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Discussion in '中文+方言 (Chinese)' started by J.F. de TROYES, Feb 18, 2014.

  1. J.F. de TROYES Senior Member

    有了快感 你 就 喊 .

    This is the title of a Chinese novel by Chi Li. After the French translation, it gives: Cry out, when you feel right (or : experience pleasure ) . Do you agree ? But what is puzzling me is the structure of
    有了快感 你 : Why does come at the end of the clause? I suppose 快感 cannot be a verb , hence is the subject of 有 . Am I right ?

    Thanks a lot for your enlightment.

  2. xiaolijie

    xiaolijie MOD

    English (UK)
    This is how I would divide the sentence: 有了快感, 你就喊
  3. SuperXW Senior Member

    Literally: "Have high feeling (usually orgasm), you just cry out."
    The subject is attached to the second verb instead of the first verb, which is quite common in languages. Like in English: "Feeling high, you should cry."

    Notice that a Chinese sentence almost always follows the chronological order: time-1st action-2nd action; cause-result. "A, then B." We seldom speaks in the way of "do B, when A."
    Last edited: Feb 19, 2014
  4. J.F. de TROYES Senior Member

    Thanks to you both. It's crystal-clear. I had also hypothesized that 你 could be the subject of the second verb, but I was thinking that 就 must be put at the beginning of the clause.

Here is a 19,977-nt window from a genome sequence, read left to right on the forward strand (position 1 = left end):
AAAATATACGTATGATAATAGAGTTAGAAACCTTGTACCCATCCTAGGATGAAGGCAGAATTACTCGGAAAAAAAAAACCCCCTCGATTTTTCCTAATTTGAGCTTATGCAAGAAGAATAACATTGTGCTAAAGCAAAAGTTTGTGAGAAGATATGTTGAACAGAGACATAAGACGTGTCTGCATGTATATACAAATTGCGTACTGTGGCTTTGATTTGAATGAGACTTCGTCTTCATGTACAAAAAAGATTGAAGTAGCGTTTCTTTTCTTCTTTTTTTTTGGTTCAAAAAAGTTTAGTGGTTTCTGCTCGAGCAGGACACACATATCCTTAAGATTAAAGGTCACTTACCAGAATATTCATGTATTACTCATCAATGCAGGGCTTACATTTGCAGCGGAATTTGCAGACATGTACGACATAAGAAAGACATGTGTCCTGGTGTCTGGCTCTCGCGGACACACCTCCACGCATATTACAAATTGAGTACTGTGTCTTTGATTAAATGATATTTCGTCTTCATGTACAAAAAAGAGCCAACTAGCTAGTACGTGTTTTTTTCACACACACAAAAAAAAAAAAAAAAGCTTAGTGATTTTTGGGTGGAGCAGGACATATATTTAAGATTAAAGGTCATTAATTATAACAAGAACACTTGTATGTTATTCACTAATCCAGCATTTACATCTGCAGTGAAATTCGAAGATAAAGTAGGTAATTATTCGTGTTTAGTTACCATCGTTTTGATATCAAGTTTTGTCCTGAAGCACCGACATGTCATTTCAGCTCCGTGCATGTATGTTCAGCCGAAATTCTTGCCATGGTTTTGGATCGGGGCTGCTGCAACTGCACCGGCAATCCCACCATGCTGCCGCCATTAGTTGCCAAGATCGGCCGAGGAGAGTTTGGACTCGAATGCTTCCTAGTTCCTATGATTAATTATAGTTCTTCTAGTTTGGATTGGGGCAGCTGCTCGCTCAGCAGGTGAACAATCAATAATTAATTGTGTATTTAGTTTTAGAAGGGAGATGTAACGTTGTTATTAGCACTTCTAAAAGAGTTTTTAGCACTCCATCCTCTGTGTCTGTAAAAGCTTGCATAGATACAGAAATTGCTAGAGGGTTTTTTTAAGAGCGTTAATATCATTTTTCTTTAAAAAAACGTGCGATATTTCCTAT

5. Chigch Senior Member

    Nagoya, Japan
    The first clause is a subordinate clause, and the second the main one.
    It means 'when (you) come, you just cry out'.
  6. BJren New Member

    或者说是 ”你感觉对了,就喊出来吧“。随便怎么翻译了。
  7. ducked New Member

    traditiontally people often hide their happy feelings in China avoiding being thought to be naive, and 快感 itself is not a word for public because it is often related with sex。 "有人快感你就喊“ is then really a brave declaration.
  8. der_Schmerz New Member

    it's like "when you feel right or as long as you feel right you cry out" and translate to Chinese: 当你有了快感/只要你有了快感 你就喊,“有了快感” (feel right) is a precondition. 快感 is not a verb, 快感 is right, or pleasure. If we put " Feel right and cry out", it makes sense in English language. Which

    就 describe the relationship of "feel right and cry out" is under a condition of "when or as long as"
    Last edited: May 28, 2015 at 1:27 PM
  9. brofeelgood Senior Member

    English, Chinese
    快感 can come from a variety of sources.

    First and foremost, the straightforward sexual gratification a.k.a. orgasm. If the book is about sexual matters, this is probably it.
    - Scream/Let it out if you get an orgasm.

    Then... 快感 could also come in a metaphorical form of satiation, e.g. a sense of accomplishment, elation from having overcome a challenge, getting a rush from doing something exhilarating, feeling liberated etc etc. In short, anything that perks you up and puts you in good spirits.
    - When things are going your way, give a shout.

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